Enabling DKIM on Office365 is easy (as bathing a cat)
How hard can it be?
Super hard, it turns out. But I hope this post will make it easier for you.
In order to produce some documentation for a client on setting up DKIM under Office365, I undertook to migrate a test domain of mine to Office365, and set it up. This way, I’d produce better documentation, having had personal, hands-on experience (and screenshots). How hard could it be?
Friends don’t let friends use non-working email addresses
First, I made a noob mistake, and bought my Office365 subscription with the email address I intended to use with it (i.e., a currently non-working email address). After my purchase, when I attempted to sign in, I received a mysterious error and was advised to “try again later”. Of course, not having a working email address, I wasn’t able to do an “account recovery” or reset my password in any way.
Fortunately, Safari had saved my (randomly generated) password to iCloud Keychain, and I was able to recover it and login the next day.
Here’s the CNAMES I had to add to protect elpenguino.net:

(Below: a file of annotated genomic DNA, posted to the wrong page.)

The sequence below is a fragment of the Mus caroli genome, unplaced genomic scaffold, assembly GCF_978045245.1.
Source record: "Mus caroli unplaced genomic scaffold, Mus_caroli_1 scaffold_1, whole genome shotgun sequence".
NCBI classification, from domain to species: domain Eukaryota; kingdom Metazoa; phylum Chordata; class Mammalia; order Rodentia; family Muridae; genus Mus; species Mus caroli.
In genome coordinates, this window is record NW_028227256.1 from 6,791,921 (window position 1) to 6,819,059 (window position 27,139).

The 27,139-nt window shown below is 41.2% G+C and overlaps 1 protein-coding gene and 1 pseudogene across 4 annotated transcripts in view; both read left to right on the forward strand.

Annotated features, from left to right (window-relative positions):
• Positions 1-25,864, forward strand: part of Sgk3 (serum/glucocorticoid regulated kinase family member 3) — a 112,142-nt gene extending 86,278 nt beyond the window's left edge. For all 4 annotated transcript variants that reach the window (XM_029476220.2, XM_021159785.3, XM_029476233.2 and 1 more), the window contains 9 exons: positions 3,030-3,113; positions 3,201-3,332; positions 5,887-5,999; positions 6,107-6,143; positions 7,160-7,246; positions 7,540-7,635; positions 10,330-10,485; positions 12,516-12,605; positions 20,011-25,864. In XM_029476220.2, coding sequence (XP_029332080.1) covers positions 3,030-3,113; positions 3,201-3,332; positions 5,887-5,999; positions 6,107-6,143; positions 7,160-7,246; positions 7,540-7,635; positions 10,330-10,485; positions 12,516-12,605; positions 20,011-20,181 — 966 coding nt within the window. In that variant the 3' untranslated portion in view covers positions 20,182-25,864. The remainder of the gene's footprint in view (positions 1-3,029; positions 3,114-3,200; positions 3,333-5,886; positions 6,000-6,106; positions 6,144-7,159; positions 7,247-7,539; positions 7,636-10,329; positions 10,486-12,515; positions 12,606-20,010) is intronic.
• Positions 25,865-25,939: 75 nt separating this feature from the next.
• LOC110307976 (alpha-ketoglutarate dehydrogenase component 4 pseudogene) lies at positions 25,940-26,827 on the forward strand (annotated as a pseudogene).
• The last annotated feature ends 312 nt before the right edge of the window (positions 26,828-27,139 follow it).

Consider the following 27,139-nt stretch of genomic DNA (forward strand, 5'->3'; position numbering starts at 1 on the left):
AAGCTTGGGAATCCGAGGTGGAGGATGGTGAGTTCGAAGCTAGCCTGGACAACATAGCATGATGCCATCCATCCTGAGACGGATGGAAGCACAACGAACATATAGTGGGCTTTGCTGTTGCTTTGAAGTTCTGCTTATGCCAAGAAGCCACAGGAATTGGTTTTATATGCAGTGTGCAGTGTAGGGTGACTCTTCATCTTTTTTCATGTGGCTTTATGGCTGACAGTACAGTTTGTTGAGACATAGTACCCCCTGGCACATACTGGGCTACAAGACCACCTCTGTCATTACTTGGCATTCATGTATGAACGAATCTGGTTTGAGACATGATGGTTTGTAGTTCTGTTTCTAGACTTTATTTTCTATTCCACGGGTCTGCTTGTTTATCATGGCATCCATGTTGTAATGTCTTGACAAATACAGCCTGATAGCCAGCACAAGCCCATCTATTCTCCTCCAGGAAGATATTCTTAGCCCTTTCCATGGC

selector1._domainkey --> selector1.selector1-elpenguino-net._domainkey.elpenguinonet.onmicrosoft.com selector1._domainkey --> selector2-elpenguino-net._domainkey.elpenguinonet.onmicrosoft.com
Part of the CNAME destination is my initial domain, and the other is the domainGUID. Neither match my actual domain.
So after I figured out the magic DNS records needed, I thought I’d be able to turn on DKIM signing, and get cracking. No. Turns out that for reasons unknown (but apparently rather common), to enable DKIM signing for my domain, I needed to break out some PowerShell.
Homebrew saved me, and with a quick
brew cask install powershell, I had a PowerShell CLI on my Macbook.
Assuming you’re in a similar situation, you’ll want to run the following commands via PowerShell:
Prepare to login:
$UserCredential = Get-Credential
$Session = New-PSSession -ConfigurationName Microsoft.Exchange -ConnectionUri https://outlook.office365.com/powershell-liveid/ -Credential $UserCredential -Authentication Basic -AllowRedirection
Do something else:
Import-PSSession $Session -DisableNameChecking
Enable DKIM signing for yourdomain.com:;
New-DkimSigningConfig -DomainName "yourdomain.com" -Enabled $true
Here’s my error-filled beginner’s attempt to drive PowerShell:
So, finally I can navigate to my Office365 Exchange Admin settings, and enable DKIM signing.
Best of luck to you, fair adventurer!